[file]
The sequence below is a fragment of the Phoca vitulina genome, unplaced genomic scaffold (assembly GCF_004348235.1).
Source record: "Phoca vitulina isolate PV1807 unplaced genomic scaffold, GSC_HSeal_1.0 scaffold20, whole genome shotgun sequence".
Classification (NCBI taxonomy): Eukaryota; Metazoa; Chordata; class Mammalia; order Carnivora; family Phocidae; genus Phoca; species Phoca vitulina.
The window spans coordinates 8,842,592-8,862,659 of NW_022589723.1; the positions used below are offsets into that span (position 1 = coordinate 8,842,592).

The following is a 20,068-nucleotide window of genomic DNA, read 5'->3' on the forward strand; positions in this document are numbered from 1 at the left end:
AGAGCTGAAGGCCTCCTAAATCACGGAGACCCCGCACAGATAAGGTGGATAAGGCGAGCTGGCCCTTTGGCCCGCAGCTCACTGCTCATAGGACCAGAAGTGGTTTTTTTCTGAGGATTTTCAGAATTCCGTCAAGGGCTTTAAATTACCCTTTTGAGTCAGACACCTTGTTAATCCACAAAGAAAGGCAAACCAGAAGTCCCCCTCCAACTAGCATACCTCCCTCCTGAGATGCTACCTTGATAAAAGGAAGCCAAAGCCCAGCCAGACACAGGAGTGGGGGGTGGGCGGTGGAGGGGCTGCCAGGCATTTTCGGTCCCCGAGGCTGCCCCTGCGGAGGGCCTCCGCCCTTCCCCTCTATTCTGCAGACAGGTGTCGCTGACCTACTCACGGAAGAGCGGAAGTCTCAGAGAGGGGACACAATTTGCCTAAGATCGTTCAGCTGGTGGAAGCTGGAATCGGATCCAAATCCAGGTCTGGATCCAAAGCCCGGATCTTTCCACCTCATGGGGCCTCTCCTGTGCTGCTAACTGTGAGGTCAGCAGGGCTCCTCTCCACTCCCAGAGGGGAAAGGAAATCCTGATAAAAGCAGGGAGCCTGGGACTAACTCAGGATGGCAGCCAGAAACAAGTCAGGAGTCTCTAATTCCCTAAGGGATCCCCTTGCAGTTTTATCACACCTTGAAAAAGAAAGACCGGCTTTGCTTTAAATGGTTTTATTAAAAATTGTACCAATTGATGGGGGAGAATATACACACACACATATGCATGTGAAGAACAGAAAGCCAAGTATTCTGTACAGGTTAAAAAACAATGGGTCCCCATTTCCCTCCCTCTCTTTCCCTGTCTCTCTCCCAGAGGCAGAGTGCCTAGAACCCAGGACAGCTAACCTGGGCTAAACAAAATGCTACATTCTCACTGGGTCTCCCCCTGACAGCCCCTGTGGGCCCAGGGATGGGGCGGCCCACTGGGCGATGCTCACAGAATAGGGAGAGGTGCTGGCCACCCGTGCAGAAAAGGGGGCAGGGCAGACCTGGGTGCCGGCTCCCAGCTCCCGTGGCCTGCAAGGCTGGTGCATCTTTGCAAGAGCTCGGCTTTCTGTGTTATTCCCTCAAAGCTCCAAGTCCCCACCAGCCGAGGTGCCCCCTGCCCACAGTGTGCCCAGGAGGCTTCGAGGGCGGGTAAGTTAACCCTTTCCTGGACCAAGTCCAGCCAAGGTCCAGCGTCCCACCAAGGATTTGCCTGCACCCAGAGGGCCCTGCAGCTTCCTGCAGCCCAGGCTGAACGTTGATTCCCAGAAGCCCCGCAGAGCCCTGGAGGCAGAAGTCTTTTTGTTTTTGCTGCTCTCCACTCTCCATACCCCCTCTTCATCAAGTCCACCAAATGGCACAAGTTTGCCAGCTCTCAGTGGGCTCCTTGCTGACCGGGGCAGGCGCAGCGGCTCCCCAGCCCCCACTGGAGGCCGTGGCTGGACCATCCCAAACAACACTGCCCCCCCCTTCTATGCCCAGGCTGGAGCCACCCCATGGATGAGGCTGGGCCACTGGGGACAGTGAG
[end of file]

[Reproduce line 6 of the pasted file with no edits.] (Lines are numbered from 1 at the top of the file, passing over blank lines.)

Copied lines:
AGAGCTGAAGGCCTCCTAAATCACGGAGACCCCGCACAGATAAGGTGGATAAGGCGAGCTGGCCCTTTGGCCCGCAGCTCACTGCTCATAGGACCAGAAGTGGTTTTTTTCTGAGGATTTTCAGAATTCCGTCAAGGGCTTTAAATTACCCTTTTGAGTCAGACACCTTGTTAATCCACAAAGAAAGGCAAACCAGAAGTCCCCCTCCAACTAGCATACCTCCCTCCTGAGATGCTACCTTGATAAAAGGAAGCCAAAGCCCAGCCAGACACAGGAGTGGGGGGTGGGCGGTGGAGGGGCTGCCAGGCATTTTCGGTCCCCGAGGCTGCCCCTGCGGAGGGCCTCCGCCCTTCCCCTCTATTCTGCAGACAGGTGTCGCTGACCTACTCACGGAAGAGCGGAAGTCTCAGAGAGGGGACACAATTTGCCTAAGATCGTTCAGCTGGTGGAAGCTGGAATCGGATCCAAATCCAGGTCTGGATCCAAAGCCCGGATCTTTCCACCTCATGGGGCCTCTCCTGTGCTGCTAACTGTGAGGTCAGCAGGGCTCCTCTCCACTCCCAGAGGGGAAAGGAAATCCTGATAAAAGCAGGGAGCCTGGGACTAACTCAGGATGGCAGCCAGAAACAAGTCAGGAGTCTCTAATTCCCTAAGGGATCCCCTTGCAGTTTTATCACACCTTGAAAAAGAAAGACCGGCTTTGCTTTAAATGGTTTTATTAAAAATTGTACCAATTGATGGGGGAGAATATACACACACACATATGCATGTGAAGAACAGAAAGCCAAGTATTCTGTACAGGTTAAAAAACAATGGGTCCCCATTTCCCTCCCTCTCTTTCCCTGTCTCTCTCCCAGAGGCAGAGTGCCTAGAACCCAGGACAGCTAACCTGGGCTAAACAAAATGCTACATTCTCACTGGGTCTCCCCCTGACAGCCCCTGTGGGCCCAGGGATGGGGCGGCCCACTGGGCGATGCTCACAGAATAGGGAGAGGTGCTGGCCACCCGTGCAGAAAAGGGGGCAGGGCAGACCTGGGTGCCGGCTCCCAGCTCCCGTGGCCTGCAAGGCTGGTGCATCTTTGCAAGAGCTCGGCTTTCTGTGTTATTCCCTCAAAGCTCCAAGTCCCCACCAGCCGAGGTGCCCCCTGCCCACAGTGTGCCCAGGAGGCTTCGAGGGCGGGTAAGTTAACCCTTTCCTGGACCAAGTCCAGCCAAGGTCCAGCGTCCCACCAAGGATTTGCCTGCACCCAGAGGGCCCTGCAGCTTCCTGCAGCCCAGGCTGAACGTTGATTCCCAGAAGCCCCGCAGAGCCCTGGAGGCAGAAGTCTTTTTGTTTTTGCTGCTCTCCACTCTCCATACCCCCTCTTCATCAAGTCCACCAAATGGCACAAGTTTGCCAGCTCTCAGTGGGCTCCTTGCTGACCGGGGCAGGCGCAGCGGCTCCCCAGCCCCCACTGGAGGCCGTGGCTGGACCATCCCAAACAACACTGCCCCCCCCTTCTATGCCCAGGCTGGAGCCACCCCATGGATGAGGCTGGGCCACTGGGGACAGTGAG